Unofficial tally points to second vote for Indonesia capital

Unofficial tally points to second vote for Indonesia capital

JAKARTA, Indonesia — Unofficial counts indicate the acrimonious election for the Indonesian capital’s governor will head to a second round in April with the incumbent, a minority Christian, failing to secure the 50 per cent needed for an outright win.

Most of the quick counts carried out by research companies show incumbent Gov. “Ahok” Tjahaja Purnama, whose campaign was hurt by blasphemy charges, winning 40-43 per cent of the vote. Anies Rasyid Baswedan, a former education minister who courted conservative and hard-line Muslims, trails by a couple of points.

Agus Harimurti Yudhoyono, the photogenic son of former president Susilo Bambang Yudhoyono, was in a distant third place that eliminates him from the contest.

Religion and Ahok’s Chinese ethnicity, rather than the slew of problems that face a car-clogged and sinking Jakarta, dominated the campaign and transformed the election into a high-stakes tussle between conservatives, who want Islam to be ascendant in politics and society, and moderates.

Ahok’s chances appeared dashed after accusations he blasphemed the Qur’an led to criminal charges and trial but he rebounded in opinion polls following a series of televised debates. If convicted of blasphemy, he faces up to five years in prison.

“We know that you all wanted to see us win in one round, but we should be grateful for the outcome of this struggle,” he told supporters. “When many considered that nobody wants to vote for me, it turns out we are most preferred.”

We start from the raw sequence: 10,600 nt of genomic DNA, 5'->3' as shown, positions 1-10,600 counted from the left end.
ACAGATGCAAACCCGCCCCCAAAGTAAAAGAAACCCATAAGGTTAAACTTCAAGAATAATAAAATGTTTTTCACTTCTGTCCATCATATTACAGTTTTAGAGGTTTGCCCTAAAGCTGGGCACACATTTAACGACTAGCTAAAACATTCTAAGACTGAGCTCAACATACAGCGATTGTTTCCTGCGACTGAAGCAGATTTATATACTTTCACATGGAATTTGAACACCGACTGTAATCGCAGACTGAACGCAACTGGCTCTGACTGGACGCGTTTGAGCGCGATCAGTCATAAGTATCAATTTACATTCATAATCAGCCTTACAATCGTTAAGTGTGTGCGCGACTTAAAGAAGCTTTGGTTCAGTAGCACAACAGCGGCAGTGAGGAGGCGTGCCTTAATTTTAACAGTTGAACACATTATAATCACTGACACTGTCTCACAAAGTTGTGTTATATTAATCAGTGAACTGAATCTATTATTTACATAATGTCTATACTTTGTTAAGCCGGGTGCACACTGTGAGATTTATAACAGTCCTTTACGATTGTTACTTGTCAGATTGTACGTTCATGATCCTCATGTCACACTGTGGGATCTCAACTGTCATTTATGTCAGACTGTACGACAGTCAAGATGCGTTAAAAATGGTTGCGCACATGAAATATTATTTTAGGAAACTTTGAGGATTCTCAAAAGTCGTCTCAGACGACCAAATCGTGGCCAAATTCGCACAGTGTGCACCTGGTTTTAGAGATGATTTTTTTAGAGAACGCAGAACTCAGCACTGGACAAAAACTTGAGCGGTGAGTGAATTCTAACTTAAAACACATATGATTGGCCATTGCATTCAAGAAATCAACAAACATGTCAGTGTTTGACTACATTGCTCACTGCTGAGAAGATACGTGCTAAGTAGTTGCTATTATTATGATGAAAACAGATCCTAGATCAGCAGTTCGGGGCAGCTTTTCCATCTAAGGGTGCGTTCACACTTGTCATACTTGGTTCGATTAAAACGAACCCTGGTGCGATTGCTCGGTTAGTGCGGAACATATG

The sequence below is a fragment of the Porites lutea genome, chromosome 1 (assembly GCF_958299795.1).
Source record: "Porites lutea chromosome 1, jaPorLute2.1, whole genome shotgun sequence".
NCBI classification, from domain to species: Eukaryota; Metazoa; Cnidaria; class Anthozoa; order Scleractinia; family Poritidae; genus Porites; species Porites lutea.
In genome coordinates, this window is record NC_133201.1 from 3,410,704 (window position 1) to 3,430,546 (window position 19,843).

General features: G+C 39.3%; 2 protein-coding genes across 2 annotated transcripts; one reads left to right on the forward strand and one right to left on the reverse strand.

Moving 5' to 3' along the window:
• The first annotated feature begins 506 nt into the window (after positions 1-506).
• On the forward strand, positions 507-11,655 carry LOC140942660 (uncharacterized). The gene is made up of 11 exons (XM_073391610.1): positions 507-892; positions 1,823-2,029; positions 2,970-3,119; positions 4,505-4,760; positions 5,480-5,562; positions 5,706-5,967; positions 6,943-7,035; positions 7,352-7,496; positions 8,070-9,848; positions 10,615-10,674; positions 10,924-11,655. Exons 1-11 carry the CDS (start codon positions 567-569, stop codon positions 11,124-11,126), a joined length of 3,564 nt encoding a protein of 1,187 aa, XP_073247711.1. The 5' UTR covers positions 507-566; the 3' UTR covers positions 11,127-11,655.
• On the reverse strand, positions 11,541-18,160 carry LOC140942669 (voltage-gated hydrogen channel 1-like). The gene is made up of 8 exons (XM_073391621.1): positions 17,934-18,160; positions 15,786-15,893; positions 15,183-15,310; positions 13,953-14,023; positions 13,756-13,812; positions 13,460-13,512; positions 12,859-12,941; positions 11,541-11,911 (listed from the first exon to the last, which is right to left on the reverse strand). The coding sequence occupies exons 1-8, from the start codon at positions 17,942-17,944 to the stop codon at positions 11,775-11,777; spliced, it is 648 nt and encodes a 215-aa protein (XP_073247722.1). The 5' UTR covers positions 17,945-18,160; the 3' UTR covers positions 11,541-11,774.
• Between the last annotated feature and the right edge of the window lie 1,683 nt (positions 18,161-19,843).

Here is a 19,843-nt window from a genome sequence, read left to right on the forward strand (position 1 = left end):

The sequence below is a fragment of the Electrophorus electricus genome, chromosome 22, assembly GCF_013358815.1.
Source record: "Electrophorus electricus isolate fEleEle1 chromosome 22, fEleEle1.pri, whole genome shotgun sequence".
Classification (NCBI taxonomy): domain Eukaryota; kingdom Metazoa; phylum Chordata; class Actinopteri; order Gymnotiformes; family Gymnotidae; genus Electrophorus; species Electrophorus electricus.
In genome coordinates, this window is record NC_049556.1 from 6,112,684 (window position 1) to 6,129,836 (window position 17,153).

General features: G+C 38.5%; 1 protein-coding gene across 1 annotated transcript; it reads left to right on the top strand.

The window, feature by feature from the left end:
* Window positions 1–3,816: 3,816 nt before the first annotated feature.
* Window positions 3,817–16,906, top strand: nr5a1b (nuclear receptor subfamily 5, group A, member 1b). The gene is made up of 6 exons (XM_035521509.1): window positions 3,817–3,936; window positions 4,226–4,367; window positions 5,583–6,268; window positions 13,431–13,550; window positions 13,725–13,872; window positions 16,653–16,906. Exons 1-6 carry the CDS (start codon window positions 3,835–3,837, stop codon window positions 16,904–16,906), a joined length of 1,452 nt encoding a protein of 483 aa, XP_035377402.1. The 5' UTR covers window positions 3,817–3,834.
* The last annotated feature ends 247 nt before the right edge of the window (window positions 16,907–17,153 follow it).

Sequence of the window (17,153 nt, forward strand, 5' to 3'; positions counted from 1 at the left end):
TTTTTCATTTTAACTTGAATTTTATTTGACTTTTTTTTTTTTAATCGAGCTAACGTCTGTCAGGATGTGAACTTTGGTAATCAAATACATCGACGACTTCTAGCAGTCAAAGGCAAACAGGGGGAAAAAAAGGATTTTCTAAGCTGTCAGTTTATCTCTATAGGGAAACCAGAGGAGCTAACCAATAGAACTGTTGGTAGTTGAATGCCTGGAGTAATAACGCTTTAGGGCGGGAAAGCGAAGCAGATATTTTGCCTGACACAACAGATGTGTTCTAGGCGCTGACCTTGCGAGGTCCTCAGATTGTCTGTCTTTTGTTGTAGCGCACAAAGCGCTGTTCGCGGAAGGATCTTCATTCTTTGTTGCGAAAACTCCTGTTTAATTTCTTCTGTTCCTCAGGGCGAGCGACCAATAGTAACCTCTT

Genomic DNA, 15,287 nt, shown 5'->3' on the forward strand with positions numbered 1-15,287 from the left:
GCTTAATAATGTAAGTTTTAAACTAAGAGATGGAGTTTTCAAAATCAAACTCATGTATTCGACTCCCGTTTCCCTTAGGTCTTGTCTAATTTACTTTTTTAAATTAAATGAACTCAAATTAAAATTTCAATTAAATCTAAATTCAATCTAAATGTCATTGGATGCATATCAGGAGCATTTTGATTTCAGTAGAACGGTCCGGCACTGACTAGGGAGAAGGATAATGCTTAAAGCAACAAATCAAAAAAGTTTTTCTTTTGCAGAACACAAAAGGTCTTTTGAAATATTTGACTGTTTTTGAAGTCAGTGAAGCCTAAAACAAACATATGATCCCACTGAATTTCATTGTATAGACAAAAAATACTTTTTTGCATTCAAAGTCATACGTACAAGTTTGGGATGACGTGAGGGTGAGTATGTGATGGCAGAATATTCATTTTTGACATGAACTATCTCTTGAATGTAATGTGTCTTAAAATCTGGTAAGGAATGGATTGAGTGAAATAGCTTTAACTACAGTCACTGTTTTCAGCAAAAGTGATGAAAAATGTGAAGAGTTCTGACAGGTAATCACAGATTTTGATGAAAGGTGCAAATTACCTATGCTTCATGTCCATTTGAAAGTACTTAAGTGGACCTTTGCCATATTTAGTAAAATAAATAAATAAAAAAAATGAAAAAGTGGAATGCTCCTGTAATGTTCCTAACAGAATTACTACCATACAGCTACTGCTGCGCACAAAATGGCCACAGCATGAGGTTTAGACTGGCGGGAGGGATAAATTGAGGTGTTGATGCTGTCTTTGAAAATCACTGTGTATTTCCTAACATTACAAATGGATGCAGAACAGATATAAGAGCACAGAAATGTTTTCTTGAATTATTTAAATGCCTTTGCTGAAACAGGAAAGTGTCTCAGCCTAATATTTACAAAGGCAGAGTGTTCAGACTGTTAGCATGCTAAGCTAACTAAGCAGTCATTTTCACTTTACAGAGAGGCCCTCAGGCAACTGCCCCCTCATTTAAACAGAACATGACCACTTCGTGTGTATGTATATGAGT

The blasphemy trial and the ease with which hard-liners attracted several hundred thousand to protest against Ahok in Jakarta in November and December have undermined Indonesia’s reputation for practicing a moderate form of Islam and shaken the centrist government of President Joko “Jokowi” Widodo.

Calls for Ahok to be killed and anti-Chinese sentiment were disturbing elements of the protests, one of which turned violent, with dozens injured and one person dying from the effects of tear gas.

Some analysts say it will be difficult for him to win the second vote if the Anti-Ahok camp unites behind the remaining Muslim candidate and expect religious and racial divisions to be heightened ahead of the April election.

“It’s going to be very hard. The second round is going to be very ugly. The first round issues of religion and ethnicity were ugly enough,” said Tobias Basuki, a political analyst at the Centre for Strategic and International Studies in Jakarta.

Defeat for Ahok would also be a defeat for Indonesia’s moderate political and religious leaders and further embolden hard-liners, who say a non-Muslim should not lead Muslims. The governorship is also seen as a launching pad into national politics and possibly the presidency.

Baswedan said he was open to an arrangement with Yudhoyono to secure his votes for the second round.

“The mandate given through the ballot this morning is a huge mandate. For us, this percentage is not just votes, it is trust,” he said.

Prasetio Edi Marsudi, who heads Ahok’s campaign team, told a crowd of supporters that Wednesday’s vote was mismanaged at some of the 13,000 polling places including lack of ballot papers that meant some people couldn’t vote.

“We are still waiting reports from our team over possible irregularities in some places and we will follow it up with the authorities for further action,” Marsudi said.

Official results of the election are due in late February.

Ahok had been popular because of his drive to eliminate corruption from the Jakarta administration and his efforts to make the city more livable. But brutal demolitions of some of the slum neighbourhoods that are home to millions and ill-considered outspokenness proved to be his Achilles’ heel.

Opponents seized their moment last year when a video surfaced of Ahok telling voters they were being deceived if they believed a specific verse in the Qur’an prohibited Muslims from electing a non-Muslim as leader.

Stephen Wright And Niniek Karmini, The Associated Press

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